Friend or Feast?
Jonathan Safran Foer focuses his literary moral compass on the meat industry
Thanks to journalists such as Michael Pollan (The Omnivore's Dilemma), buried somewhere deep in Americans' meat-loving unconscious is the vague knowledge that the ground beef grabbed from the supermarket has undergone a strenuous process of plumping, pounding, chopping, and compressing--often not in that exact order--before arriving at its final package as a neat, plastic-wrapped glob of fleshy pink strings. It's nice to think that this meat comes from happy cows that, at some point, probably laughed and frolicked through green pastures with other cows. (Happy Cows come from California, right?) But when it comes down to it, do consumers really know what meat is?
That's the question that novelist Jonathan Safran Foer (Everything Is Illuminated, Extremely Loud and Incredibly Close) tackles in Eating Animals (Little, Brown and Co.), his first non-fiction work. From the beginning, you'll notice that whenever it feels that Foer is about to reach a conclusion, he resorts to the annoyingly squid-like defense mechanism of gushing a cloud of rhetorical questions in his wake. His research certainly isn't groundbreaking or new, and his credentials--wait, what credentials?--as a meat expert are questionable. For Foer-lovers, the cutesy literary shenanigans and self-deprecating tone will be endearing. For Foer-haters, the writing/writer may be annoying, but once you look past his occasional lapses into self-righteous blather, you'll see a powerful, disturbing, and truly sad picture of the animals that become meat.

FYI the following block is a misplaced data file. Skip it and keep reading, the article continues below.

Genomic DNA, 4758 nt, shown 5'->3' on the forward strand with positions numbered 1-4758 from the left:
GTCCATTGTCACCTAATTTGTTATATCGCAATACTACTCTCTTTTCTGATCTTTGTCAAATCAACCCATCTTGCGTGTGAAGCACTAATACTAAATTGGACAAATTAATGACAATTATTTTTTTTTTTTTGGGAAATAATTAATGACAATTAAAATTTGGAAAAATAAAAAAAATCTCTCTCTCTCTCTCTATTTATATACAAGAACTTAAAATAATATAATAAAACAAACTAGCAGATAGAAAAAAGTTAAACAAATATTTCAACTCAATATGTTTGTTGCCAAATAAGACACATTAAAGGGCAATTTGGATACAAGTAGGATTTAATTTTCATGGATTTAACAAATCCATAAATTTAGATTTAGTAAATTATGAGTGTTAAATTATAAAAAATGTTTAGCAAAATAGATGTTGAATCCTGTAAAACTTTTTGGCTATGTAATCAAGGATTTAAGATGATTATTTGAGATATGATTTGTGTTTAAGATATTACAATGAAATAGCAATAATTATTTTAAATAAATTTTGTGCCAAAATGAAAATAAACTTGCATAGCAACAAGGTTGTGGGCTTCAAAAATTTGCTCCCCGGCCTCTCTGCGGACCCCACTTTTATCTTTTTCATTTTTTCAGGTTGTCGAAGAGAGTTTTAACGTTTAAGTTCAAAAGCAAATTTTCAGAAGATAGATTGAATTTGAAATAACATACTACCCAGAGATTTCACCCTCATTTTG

While most people confronted by the daunting prospect of parenthood consider things like quitting smoking and exercising for their new baby, Foer waxed philosophical and questioned his on-again, off-again flirtation with eating meat. What resulted was an in-depth investigation into factory farming: "I simply wanted to know--for myself and my family--what meat is. . . . Where does it come from? How is it produced? How are animals treated, and to what extent does that matter?"
It turns out that Foer's questions (and book) can be summed up by the three "S"s: stories, suffering, and shit. Eating Animals begins and ends with "Storytelling." The story of making meat is one of good--at least as good as it gets--versus evil. On the evil side are the large corporations of industrial farms owned by suits concerned more with money than the health of its consumers and operated by a force of sadistic perverts documented to beat, sodomize, and dismember their animals while still conscious. The evil side is portrayed as efficient, apathetic, cruel, and unfortunately winning the fight in producing the country's meat. On the other side are the fallen heroes, the nearly extinct family farmers who concern themselves with the romantic ideas of preserving animal rights and keeping meat "natural" to the best of their abilities.